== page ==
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The Effectiveness of a Specialized Primary Care Medical Home for Patients with Serious Mental Illness

Abstract

Background

There are unmet primary care needs among people with serious mental illness that might be improved with integrated care and medical care management. Many healthcare organizations have attempted to address this problem, but few interventions have been rigorously studied and found to be effective.

Objective

Study the implementation and effectiveness of a novel, specialized primary care medical home designed to improve the healthcare of patients with serious mental illness.

Design, Setting, and Participants.

Clustered controlled trial for a median of 401 days. One Veterans Health Administration medical center was assigned to intervention and two were assigned to usual care (control). Thirty-nine clinicians and managers were included in the study, as well as 331 patients who met eligibility criteria.

Intervention.

A specialized medical home with systematic patient engagement, proactive nurse panel management, a collaborative care psychiatrist, and a primary care physician providing care that included psychiatric treatment.

Main Measures.

Quality of care, chronic illness care and care experience, symptoms, and quality of life.

Key Results.

Sixty-five intervention patients (40%) moved all psychiatric care to the primary care team. No adverse events were attributable to the intervention. Compared with control, intervention patients had greater improvement over time in appropriate screening for body mass index, lipids, and glucose (χ2 = 6.9, 14.3, and 3.9; P’s < .05); greater improvement in all domains of chronic illness care (activation, decision support, goal-setting, counseling, coordination) and care experience (doctor-patient interaction, shared decision-making, care coordination, access; F for each 10–24, P’s < .05); and greater improvement in mental health-related quality of life (F = 3.9, P = .05) and psychotic symptoms (F = 3.9, P = .05).

Conclusion

A primary care medical home for serious mental illness can be feasible to implement, safe, and more effective than usual care.

Trial Registration.

ClinicalTrials.gov Identifier: NCT01668355.

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Acknowledgements

The authors thank Merlyn Vinzon for provision of patient care, Lisa Rubinstein for consultations on project design, and Karen Chu for contributions to data analysis. The contents of this publication and the views expressed therein do not necessarily represent the views of the Department of Veterans Affairs, the American Psychiatric Association, or affiliated institutions.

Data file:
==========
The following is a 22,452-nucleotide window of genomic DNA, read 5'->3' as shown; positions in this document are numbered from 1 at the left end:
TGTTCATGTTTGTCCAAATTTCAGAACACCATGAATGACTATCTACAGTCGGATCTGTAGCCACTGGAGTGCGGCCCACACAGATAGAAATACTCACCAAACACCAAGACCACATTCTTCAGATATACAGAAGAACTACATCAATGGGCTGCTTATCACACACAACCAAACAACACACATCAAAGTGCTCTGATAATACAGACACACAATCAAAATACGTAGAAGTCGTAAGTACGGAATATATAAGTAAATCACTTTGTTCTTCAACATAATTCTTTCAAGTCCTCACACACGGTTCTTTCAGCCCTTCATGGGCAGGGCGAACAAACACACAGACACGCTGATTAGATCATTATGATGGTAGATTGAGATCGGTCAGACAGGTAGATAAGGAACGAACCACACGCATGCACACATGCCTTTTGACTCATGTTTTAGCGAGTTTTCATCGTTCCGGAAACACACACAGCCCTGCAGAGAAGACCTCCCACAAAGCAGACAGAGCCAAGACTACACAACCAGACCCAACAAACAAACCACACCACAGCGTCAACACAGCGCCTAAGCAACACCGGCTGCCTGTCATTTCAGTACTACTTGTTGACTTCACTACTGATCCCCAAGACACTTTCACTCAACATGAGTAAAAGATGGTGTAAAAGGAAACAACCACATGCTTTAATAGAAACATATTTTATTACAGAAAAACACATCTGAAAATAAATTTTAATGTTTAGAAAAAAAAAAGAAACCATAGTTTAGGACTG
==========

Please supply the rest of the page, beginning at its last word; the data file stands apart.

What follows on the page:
Funding

This research was supported by the Department of Veterans Affairs, Veterans Health Administration, Health Services Research and Development Serve Quality Enhancement Research Initiative (SDP 12–177) and VISN-22 Mental Illness Research, Education and Clinical Center (MIRECC).

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Authors and Affiliations

Authors

Contributions

Authors Young, Cohen, and Oberman had full access to all of the data in the study and take responsibility for the integrity of the data and the accuracy of the data analysis.

Study concept and design: Young, Cohen, E. Chang, Hamilton.

Acquisition of data: Young, Cohen, E. Chang, D Chang, Lindamer, Oberman.

Analysis and interpretation of data: Young, Cohen, E. Chang, D. Chang, Hamilton, Lindamer, Oberman, Sanford, Whelan.

Drafting of manuscript: Young, Sanford, E. Chang.

Critical revision of the manuscript for important intellectual content: Young, Cohen, Sanford, E. Chang, D. Chang, Hamilton, Lindamer, Oberman, Whelan.

Statistical analysis: Young, Cohen, Sanford, Whelan.

Obtained funding: Young, Cohen, Hamilton.

Administrative, technical, or material support: Oberman.

Study supervision: Young, D. Chang, Oberman, Lindamer.

Corresponding author

Correspondence to Alexander S. Young MD, MSHS.

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The authors declare that they do not have a conflict of interest.

Disclaimer

The funders had no role in the design and conduct of the study; collection, management, analysis, and interpretation of the data; preparation, review, or approval of the manuscript; and decision to submit the manuscript for publication.

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Prior Presentations

1. Young AS, Chang ET, Cohen AN, Chang DT, Hamilton AB, Lindamer LA, Oberman R, Whelan F: The Implementation and Effectiveness of a Specialized Primary Care PACT to Improve the Health Care of Veterans with Serious Mental Illness. Research presentation at the 2019 VA HSR&D QUERI National Conference, Washington DC, October 31, 2019.

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Young, A., Chang, E., Cohen, A. et al. The Effectiveness of a Specialized Primary Care Medical Home for Patients with Serious Mental Illness. J GEN INTERN MED (2022). https://doi.org/10.1007/s11606-021-07270-x

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  • DOI: https://doi.org/10.1007/s11606-021-07270-x

Keywords

  • Care coordination
  • Patient centered medial home
  • Screening
  • Behavioral health
  • Health system, hospital or practice redesign
  • Disparities
  • Veteran care